He is sending Cristobal (Custodio?) Leiton to ask the king of France for 20,000 crowns through the Queen-mother and the duke of Joyeuse, and his intercessors are making great speeches about an important enterprise in which the queen of England will help him. He is also sending Pedro de Oro, the late French consul in Lisbon, to ask the king of Navarre for help. In order to avoid arousing the suspicions of the Queen-mother he sent him by Rochelle. Don Antonio is very dissatisfied in England, and will be glad to go to France. But he wants to be sought and begged to come, and to be granted a castle and enough to live upon, without having any but Portuguese near him.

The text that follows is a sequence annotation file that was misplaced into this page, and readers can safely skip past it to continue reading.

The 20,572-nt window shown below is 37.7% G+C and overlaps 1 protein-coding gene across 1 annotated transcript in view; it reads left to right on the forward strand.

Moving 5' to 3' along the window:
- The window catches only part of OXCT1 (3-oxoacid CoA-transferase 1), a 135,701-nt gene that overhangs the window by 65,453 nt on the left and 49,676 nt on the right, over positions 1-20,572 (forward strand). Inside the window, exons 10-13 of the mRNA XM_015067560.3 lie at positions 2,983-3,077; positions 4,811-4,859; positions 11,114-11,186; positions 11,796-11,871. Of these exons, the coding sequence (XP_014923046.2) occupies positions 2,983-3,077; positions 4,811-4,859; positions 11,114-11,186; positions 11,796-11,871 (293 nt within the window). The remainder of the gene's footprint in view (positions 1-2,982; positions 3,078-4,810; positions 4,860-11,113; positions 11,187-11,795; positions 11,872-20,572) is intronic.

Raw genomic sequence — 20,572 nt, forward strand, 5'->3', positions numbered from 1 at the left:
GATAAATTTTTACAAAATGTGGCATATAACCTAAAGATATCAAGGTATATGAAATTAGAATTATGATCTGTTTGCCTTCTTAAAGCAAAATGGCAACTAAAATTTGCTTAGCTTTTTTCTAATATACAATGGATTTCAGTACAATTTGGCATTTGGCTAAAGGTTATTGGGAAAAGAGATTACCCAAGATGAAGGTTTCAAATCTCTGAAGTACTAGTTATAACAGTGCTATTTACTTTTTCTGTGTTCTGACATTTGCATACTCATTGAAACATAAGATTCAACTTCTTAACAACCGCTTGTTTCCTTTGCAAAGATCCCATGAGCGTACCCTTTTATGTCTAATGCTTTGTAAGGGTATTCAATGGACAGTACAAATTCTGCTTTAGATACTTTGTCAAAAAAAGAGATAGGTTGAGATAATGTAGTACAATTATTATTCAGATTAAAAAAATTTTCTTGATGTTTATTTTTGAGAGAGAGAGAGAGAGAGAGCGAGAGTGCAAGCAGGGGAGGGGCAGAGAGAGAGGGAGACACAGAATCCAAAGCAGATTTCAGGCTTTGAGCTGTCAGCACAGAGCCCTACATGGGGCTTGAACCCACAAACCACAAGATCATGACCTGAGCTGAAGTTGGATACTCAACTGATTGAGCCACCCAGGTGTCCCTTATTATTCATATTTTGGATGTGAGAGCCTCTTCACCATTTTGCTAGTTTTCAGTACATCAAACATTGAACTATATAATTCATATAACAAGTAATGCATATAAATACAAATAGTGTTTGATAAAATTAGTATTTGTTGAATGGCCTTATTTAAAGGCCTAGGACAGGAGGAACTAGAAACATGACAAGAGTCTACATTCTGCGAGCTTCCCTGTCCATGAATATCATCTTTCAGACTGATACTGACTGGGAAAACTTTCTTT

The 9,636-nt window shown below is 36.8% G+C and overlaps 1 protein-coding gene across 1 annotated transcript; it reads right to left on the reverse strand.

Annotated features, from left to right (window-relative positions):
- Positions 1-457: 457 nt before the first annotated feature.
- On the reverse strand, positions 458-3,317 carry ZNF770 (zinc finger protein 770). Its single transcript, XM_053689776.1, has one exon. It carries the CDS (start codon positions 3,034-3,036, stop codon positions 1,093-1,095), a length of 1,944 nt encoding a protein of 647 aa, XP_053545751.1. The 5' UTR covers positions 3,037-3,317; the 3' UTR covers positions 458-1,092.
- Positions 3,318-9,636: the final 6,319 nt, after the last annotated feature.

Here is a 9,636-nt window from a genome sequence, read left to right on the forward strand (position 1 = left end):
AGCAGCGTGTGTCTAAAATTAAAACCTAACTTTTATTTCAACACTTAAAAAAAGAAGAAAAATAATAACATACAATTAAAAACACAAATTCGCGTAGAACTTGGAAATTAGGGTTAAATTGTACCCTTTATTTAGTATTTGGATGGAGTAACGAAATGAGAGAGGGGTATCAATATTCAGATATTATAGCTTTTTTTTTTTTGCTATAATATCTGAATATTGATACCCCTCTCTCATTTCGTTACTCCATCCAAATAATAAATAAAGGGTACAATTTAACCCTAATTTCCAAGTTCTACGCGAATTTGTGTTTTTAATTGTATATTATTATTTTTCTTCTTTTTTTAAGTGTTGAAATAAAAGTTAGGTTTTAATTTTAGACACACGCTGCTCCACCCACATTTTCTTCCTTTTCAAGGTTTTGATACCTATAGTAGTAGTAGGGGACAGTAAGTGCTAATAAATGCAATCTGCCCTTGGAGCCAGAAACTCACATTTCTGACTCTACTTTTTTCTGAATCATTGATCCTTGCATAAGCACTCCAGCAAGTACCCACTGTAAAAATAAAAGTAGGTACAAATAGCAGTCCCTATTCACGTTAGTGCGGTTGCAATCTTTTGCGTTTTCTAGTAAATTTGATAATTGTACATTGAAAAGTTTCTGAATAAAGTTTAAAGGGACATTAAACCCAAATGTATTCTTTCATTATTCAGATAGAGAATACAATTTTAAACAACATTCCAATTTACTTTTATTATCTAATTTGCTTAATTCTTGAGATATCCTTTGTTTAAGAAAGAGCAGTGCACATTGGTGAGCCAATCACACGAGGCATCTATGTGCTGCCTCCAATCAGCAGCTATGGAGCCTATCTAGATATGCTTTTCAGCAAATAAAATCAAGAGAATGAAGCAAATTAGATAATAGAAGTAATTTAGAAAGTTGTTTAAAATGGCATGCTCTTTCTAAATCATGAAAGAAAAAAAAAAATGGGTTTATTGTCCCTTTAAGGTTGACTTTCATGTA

Paris Archives, K. 1566. 132.
89. Bernardino De Mendoza to the King.